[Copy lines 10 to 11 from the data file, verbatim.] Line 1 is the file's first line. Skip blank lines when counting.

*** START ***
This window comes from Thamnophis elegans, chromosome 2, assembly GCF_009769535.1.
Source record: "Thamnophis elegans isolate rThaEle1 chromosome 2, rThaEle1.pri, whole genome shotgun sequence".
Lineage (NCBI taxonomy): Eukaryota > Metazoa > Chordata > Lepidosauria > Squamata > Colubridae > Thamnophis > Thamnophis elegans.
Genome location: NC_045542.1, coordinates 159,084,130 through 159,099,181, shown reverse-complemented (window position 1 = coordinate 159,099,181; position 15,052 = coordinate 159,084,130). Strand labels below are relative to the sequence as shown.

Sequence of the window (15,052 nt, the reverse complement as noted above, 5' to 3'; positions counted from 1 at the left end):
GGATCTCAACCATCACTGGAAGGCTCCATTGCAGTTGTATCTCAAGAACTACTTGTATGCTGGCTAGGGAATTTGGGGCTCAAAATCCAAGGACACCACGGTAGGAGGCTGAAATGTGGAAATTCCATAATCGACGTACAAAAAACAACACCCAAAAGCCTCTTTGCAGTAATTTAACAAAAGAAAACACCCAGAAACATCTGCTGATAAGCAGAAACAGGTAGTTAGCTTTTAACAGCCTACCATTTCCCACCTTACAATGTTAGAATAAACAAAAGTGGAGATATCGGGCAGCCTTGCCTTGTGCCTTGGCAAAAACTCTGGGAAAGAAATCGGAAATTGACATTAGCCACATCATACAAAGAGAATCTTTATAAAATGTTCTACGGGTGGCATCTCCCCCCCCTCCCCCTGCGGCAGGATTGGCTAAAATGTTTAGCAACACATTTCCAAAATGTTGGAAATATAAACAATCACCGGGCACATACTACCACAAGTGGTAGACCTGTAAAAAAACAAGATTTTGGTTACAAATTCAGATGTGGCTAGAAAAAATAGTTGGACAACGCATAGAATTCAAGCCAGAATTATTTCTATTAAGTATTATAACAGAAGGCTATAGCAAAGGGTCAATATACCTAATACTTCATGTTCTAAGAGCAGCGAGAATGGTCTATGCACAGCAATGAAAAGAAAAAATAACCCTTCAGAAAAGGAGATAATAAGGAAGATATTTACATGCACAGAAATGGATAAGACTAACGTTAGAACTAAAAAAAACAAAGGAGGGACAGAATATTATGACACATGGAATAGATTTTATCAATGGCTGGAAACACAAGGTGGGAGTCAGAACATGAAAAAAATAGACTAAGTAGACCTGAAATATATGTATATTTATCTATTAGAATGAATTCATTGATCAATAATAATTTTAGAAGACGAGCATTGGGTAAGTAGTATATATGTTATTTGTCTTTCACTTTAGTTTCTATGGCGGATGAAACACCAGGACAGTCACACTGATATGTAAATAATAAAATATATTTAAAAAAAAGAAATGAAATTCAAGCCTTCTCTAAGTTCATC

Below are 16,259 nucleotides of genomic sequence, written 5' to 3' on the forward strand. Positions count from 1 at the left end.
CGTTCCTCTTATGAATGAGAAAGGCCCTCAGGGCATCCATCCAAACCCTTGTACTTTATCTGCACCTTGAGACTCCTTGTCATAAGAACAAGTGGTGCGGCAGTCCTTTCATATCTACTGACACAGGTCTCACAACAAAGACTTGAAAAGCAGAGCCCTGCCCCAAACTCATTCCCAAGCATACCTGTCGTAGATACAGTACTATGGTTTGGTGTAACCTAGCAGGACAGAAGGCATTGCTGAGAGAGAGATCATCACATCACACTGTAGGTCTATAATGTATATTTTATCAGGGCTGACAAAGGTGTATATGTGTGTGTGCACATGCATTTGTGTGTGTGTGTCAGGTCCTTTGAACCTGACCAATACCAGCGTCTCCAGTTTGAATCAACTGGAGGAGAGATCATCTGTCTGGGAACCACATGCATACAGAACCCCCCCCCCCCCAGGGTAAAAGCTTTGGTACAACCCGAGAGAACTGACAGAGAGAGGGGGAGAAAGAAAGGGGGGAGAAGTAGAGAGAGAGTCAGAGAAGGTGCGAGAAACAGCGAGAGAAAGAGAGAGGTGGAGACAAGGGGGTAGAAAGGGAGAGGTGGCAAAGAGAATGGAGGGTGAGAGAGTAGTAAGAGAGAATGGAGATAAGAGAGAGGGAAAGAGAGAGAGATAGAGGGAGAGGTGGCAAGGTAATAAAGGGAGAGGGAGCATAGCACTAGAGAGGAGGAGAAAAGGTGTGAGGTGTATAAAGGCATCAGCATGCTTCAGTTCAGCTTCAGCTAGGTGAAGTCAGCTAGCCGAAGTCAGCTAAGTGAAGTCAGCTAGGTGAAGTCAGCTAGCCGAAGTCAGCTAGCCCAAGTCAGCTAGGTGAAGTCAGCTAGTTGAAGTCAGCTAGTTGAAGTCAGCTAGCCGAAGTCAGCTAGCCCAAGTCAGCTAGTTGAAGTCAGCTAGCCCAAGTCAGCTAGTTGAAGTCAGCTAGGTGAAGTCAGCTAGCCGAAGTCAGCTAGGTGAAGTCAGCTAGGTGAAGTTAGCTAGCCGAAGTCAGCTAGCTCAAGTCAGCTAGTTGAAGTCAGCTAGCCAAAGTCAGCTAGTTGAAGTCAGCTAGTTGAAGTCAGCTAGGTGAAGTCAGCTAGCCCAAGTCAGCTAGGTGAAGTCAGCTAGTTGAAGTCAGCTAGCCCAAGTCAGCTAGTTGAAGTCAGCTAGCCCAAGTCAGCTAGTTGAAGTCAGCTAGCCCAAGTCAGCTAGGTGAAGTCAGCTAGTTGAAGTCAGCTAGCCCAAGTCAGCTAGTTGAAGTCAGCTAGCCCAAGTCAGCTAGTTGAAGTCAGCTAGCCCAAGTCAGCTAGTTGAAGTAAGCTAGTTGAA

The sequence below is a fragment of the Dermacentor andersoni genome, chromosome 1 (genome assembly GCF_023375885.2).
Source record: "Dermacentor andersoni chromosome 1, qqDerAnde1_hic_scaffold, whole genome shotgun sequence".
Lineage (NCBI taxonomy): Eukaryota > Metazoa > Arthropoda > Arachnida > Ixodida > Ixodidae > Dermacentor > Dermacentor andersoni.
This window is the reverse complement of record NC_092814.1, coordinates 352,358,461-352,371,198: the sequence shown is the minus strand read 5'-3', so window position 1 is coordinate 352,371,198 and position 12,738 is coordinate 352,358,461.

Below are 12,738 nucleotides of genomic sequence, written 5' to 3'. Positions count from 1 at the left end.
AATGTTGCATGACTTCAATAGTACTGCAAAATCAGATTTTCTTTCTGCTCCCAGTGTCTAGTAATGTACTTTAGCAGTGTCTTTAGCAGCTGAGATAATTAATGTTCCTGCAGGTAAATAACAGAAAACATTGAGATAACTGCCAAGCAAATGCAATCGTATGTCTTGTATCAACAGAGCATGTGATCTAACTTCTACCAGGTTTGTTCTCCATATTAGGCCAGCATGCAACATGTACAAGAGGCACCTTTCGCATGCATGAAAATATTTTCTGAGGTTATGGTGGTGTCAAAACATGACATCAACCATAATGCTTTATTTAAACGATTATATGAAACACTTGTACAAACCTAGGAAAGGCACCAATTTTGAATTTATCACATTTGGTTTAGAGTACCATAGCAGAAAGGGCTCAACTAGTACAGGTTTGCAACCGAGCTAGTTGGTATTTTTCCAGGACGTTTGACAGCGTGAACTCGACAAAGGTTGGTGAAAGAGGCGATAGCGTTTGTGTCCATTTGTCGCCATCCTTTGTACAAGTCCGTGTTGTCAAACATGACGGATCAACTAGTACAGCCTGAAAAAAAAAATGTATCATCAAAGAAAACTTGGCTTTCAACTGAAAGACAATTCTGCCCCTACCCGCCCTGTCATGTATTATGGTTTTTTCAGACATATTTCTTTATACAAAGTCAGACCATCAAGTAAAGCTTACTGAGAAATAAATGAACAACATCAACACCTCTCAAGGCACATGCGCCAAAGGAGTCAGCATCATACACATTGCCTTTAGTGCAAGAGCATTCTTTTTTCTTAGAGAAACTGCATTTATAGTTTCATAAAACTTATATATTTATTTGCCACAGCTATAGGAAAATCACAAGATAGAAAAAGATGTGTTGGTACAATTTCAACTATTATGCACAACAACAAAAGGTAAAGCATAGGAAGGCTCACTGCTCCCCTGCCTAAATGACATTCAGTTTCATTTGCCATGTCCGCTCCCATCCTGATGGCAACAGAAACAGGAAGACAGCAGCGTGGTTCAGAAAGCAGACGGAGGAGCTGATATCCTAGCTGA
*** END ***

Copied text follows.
Source record: "Dermacentor andersoni chromosome 1, qqDerAnde1_hic_scaffold, whole genome shotgun sequence".
Lineage (NCBI taxonomy): Eukaryota > Metazoa > Arthropoda > Arachnida > Ixodida > Ixodidae > Dermacentor > Dermacentor andersoni.